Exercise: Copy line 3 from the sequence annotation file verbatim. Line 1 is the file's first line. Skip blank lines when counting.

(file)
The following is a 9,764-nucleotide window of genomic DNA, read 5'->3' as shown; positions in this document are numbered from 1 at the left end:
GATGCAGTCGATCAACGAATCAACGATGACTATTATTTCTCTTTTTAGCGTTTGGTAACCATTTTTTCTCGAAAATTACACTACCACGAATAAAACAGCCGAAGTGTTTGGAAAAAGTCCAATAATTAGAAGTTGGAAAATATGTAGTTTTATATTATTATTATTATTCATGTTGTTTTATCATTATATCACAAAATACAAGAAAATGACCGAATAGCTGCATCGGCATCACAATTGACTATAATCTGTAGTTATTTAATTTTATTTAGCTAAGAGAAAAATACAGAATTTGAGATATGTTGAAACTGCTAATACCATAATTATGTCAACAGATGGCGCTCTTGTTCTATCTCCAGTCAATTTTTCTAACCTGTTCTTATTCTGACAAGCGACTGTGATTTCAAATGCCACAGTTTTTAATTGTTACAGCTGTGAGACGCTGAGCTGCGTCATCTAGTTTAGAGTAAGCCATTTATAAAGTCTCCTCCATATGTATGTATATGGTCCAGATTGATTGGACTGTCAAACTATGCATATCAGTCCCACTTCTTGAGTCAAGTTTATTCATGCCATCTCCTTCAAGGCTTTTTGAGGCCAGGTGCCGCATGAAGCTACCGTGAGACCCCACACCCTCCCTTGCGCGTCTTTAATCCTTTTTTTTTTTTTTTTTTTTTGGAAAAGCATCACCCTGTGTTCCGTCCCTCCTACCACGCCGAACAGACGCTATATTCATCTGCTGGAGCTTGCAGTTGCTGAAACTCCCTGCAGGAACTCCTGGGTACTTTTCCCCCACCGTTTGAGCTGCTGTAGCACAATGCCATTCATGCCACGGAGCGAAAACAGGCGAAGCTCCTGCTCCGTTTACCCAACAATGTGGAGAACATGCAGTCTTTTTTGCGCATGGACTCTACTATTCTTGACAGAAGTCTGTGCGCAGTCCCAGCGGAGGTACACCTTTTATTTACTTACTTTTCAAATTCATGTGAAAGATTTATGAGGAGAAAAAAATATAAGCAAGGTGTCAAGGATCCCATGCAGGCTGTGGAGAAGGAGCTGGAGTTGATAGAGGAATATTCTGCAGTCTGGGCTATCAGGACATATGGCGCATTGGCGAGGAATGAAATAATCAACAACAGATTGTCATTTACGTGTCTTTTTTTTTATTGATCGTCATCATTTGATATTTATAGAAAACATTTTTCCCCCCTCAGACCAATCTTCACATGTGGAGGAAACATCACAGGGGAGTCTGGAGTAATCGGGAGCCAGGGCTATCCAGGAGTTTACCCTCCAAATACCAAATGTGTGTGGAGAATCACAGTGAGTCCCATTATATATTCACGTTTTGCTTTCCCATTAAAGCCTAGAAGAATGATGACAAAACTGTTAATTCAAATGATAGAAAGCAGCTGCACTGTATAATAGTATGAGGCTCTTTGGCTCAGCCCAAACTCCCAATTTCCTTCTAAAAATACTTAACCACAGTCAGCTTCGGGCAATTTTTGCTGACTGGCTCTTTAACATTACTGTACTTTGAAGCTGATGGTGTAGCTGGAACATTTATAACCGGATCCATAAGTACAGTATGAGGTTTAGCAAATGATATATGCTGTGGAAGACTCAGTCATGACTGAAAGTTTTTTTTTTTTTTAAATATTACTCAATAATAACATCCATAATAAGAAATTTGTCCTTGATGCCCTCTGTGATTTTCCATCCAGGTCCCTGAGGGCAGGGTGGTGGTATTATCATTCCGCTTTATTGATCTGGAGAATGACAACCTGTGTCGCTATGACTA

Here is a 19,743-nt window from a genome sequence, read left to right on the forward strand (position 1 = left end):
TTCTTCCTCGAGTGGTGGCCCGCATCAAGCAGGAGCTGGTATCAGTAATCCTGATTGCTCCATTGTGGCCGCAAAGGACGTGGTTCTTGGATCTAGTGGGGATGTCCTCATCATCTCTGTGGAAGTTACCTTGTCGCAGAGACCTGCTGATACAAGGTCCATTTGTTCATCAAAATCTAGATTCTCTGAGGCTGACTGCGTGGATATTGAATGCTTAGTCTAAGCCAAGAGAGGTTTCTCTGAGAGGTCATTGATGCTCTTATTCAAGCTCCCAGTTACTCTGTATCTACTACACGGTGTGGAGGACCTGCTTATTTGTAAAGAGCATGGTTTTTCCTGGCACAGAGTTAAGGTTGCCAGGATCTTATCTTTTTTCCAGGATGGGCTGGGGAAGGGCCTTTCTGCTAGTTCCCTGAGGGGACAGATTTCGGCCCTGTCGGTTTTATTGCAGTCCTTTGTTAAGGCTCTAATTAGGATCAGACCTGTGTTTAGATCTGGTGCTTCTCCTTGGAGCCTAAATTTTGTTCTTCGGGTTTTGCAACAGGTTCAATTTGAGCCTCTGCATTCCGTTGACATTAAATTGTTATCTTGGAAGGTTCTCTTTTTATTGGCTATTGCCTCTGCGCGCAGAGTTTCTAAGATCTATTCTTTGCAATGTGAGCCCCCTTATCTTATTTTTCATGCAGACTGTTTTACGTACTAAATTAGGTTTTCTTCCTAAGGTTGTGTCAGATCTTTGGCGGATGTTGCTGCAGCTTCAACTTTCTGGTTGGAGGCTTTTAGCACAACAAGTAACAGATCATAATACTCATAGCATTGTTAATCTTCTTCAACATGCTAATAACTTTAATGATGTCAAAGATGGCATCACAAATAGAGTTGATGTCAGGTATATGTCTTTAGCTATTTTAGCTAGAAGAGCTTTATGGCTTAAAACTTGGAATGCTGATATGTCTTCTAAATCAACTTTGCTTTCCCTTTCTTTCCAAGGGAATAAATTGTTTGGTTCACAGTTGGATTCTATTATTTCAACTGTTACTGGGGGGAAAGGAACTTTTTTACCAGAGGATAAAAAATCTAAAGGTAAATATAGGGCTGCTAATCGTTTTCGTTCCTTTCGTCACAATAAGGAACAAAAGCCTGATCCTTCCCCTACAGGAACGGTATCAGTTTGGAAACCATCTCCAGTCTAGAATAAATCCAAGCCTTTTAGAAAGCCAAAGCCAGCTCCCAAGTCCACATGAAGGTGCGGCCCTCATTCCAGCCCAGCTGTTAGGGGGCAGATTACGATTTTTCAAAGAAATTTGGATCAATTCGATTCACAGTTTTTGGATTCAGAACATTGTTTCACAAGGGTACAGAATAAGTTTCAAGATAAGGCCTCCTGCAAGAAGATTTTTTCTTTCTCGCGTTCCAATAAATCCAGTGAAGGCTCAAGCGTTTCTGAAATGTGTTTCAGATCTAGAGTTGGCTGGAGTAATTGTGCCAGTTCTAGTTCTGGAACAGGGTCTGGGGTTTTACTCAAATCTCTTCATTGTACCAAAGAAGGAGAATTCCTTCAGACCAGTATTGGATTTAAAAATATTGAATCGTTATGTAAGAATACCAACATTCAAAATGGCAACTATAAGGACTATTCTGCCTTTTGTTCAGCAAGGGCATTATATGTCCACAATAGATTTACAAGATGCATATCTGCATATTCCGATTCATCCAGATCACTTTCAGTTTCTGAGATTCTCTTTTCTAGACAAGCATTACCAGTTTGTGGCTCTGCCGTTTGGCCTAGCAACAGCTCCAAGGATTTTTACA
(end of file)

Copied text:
Here is a 19,743-nt window from a genome sequence, read left to right on the forward strand (position 1 = left end):